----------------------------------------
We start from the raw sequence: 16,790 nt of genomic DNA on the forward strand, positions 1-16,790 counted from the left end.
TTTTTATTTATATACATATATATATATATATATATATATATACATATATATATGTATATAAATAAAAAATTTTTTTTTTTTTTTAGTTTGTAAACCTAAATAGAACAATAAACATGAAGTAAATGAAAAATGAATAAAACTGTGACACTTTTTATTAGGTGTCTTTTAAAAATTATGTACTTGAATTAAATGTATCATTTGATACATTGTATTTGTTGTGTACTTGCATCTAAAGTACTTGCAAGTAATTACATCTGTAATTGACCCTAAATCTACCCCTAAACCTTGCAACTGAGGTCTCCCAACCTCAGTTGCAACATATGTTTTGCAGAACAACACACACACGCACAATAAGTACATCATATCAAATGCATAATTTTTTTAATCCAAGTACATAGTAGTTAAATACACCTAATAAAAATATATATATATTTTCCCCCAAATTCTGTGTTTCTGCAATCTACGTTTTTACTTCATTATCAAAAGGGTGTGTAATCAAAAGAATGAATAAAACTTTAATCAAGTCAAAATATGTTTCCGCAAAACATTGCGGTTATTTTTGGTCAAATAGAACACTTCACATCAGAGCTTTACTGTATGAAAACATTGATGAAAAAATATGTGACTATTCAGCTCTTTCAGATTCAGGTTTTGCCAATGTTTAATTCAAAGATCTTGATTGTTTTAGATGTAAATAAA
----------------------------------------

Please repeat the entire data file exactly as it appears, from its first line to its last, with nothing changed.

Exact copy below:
We start from the raw sequence: 16,790 nt of genomic DNA on the forward strand, positions 1-16,790 counted from the left end.
TTTTTATTTATATACATATATATATATATATATATATATATACATATATATATGTATATAAATAAAAAATTTTTTTTTTTTTTTAGTTTGTAAACCTAAATAGAACAATAAACATGAAGTAAATGAAAAATGAATAAAACTGTGACACTTTTTATTAGGTGTCTTTTAAAAATTATGTACTTGAATTAAATGTATCATTTGATACATTGTATTTGTTGTGTACTTGCATCTAAAGTACTTGCAAGTAATTACATCTGTAATTGACCCTAAATCTACCCCTAAACCTTGCAACTGAGGTCTCCCAACCTCAGTTGCAACATATGTTTTGCAGAACAACACACACACGCACAATAAGTACATCATATCAAATGCATAATTTTTTTAATCCAAGTACATAGTAGTTAAATACACCTAATAAAAATATATATATATTTTCCCCCAAATTCTGTGTTTCTGCAATCTACGTTTTTACTTCATTATCAAAAGGGTGTGTAATCAAAAGAATGAATAAAACTTTAATCAAGTCAAAATATGTTTCCGCAAAACATTGCGGTTATTTTTGGTCAAATAGAACACTTCACATCAGAGCTTTACTGTATGAAAACATTGATGAAAAAATATGTGACTATTCAGCTCTTTCAGATTCAGGTTTTGCCAATGTTTAATTCAAAGATCTTGATTGTTTTAGATGTAAATAAA